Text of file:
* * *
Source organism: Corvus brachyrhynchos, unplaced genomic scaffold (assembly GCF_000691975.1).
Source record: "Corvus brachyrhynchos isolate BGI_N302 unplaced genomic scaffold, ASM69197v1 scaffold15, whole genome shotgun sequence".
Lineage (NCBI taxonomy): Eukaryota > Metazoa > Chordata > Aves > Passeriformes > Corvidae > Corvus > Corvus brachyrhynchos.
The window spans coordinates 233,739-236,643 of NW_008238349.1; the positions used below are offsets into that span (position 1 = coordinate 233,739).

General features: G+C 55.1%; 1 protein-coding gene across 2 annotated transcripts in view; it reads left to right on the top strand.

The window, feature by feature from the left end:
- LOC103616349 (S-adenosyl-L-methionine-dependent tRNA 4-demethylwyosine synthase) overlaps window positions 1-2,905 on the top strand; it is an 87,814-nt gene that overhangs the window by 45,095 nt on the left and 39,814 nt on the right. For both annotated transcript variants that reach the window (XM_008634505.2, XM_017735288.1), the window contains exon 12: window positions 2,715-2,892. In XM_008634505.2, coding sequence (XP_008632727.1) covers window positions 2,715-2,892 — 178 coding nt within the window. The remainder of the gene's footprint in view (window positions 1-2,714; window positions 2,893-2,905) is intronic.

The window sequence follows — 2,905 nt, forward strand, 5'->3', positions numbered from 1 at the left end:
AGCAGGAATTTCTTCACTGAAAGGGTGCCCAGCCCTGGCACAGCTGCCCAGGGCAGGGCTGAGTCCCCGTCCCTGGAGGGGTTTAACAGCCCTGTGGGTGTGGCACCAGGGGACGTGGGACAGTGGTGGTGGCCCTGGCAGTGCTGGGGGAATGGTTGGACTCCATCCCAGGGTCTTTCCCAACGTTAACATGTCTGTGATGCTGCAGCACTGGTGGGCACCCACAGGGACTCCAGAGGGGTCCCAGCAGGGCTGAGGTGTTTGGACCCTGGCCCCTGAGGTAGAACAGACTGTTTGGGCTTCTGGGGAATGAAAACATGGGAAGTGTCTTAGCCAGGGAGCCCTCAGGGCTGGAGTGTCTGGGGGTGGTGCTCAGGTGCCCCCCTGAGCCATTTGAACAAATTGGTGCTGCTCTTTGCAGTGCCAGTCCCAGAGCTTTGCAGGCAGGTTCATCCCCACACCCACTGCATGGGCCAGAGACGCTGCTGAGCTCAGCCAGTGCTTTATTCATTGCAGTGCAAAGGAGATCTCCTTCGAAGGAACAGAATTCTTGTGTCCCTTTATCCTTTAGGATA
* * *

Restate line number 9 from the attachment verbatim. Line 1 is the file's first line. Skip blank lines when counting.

AGCAGGAATTTCTTCACTGAAAGGGTGCCCAGCCCTGGCACAGCTGCCCAGGGCAGGGCTGAGTCCCCGTCCCTGGAGGGGTTTAACAGCCCTGTGGGTGTGGCACCAGGGGACGTGGGACAGTGGTGGTGGCCCTGGCAGTGCTGGGGGAATGGTTGGACTCCATCCCAGGGTCTTTCCCAACGTTAACATGTCTGTGATGCTGCAGCACTGGTGGGCACCCACAGGGACTCCAGAGGGGTCCCAGCAGGGCTGAGGTGTTTGGACCCTGGCCCCTGAGGTAGAACAGACTGTTTGGGCTTCTGGGGAATGAAAACATGGGAAGTGTCTTAGCCAGGGAGCCCTCAGGGCTGGAGTGTCTGGGGGTGGTGCTCAGGTGCCCCCCTGAGCCATTTGAACAAATTGGTGCTGCTCTTTGCAGTGCCAGTCCCAGAGCTTTGCAGGCAGGTTCATCCCCACACCCACTGCATGGGCCAGAGACGCTGCTGAGCTCAGCCAGTGCTTTATTCATTGCAGTGCAAAGGAGATCTCCTTCGAAGGAACAGAATTCTTGTGTCCCTTTATCCTTTAGGATA